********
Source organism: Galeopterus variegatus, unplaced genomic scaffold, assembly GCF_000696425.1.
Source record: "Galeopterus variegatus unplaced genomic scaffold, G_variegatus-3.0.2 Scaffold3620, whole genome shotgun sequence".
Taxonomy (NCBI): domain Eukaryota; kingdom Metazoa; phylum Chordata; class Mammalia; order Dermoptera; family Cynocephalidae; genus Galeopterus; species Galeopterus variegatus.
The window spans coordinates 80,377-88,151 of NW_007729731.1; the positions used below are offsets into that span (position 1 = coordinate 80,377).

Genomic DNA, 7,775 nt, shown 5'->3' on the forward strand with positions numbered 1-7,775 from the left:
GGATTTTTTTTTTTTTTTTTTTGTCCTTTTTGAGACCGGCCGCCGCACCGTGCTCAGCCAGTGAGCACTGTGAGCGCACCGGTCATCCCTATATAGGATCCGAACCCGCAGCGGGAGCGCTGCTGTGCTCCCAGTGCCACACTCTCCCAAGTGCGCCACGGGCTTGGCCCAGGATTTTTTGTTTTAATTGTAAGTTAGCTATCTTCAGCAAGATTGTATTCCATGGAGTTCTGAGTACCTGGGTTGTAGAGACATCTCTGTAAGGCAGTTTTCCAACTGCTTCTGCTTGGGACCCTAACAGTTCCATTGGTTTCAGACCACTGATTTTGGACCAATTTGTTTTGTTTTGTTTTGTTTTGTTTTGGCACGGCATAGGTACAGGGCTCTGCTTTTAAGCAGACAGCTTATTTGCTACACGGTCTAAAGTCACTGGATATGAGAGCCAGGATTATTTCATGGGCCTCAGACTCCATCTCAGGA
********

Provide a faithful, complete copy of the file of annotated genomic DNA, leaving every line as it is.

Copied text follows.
Source organism: Galeopterus variegatus, unplaced genomic scaffold, assembly GCF_000696425.1.
Source record: "Galeopterus variegatus unplaced genomic scaffold, G_variegatus-3.0.2 Scaffold3620, whole genome shotgun sequence".
Taxonomy (NCBI): domain Eukaryota; kingdom Metazoa; phylum Chordata; class Mammalia; order Dermoptera; family Cynocephalidae; genus Galeopterus; species Galeopterus variegatus.
The window spans coordinates 80,377-88,151 of NW_007729731.1; the positions used below are offsets into that span (position 1 = coordinate 80,377).

Genomic DNA, 7,775 nt, shown 5'->3' on the forward strand with positions numbered 1-7,775 from the left:
GGATTTTTTTTTTTTTTTTTTTGTCCTTTTTGAGACCGGCCGCCGCACCGTGCTCAGCCAGTGAGCACTGTGAGCGCACCGGTCATCCCTATATAGGATCCGAACCCGCAGCGGGAGCGCTGCTGTGCTCCCAGTGCCACACTCTCCCAAGTGCGCCACGGGCTTGGCCCAGGATTTTTTGTTTTAATTGTAAGTTAGCTATCTTCAGCAAGATTGTATTCCATGGAGTTCTGAGTACCTGGGTTGTAGAGACATCTCTGTAAGGCAGTTTTCCAACTGCTTCTGCTTGGGACCCTAACAGTTCCATTGGTTTCAGACCACTGATTTTGGACCAATTTGTTTTGTTTTGTTTTGTTTTGTTTTGGCACGGCATAGGTACAGGGCTCTGCTTTTAAGCAGACAGCTTATTTGCTACACGGTCTAAAGTCACTGGATATGAGAGCCAGGATTATTTCATGGGCCTCAGACTCCATCTCAGGA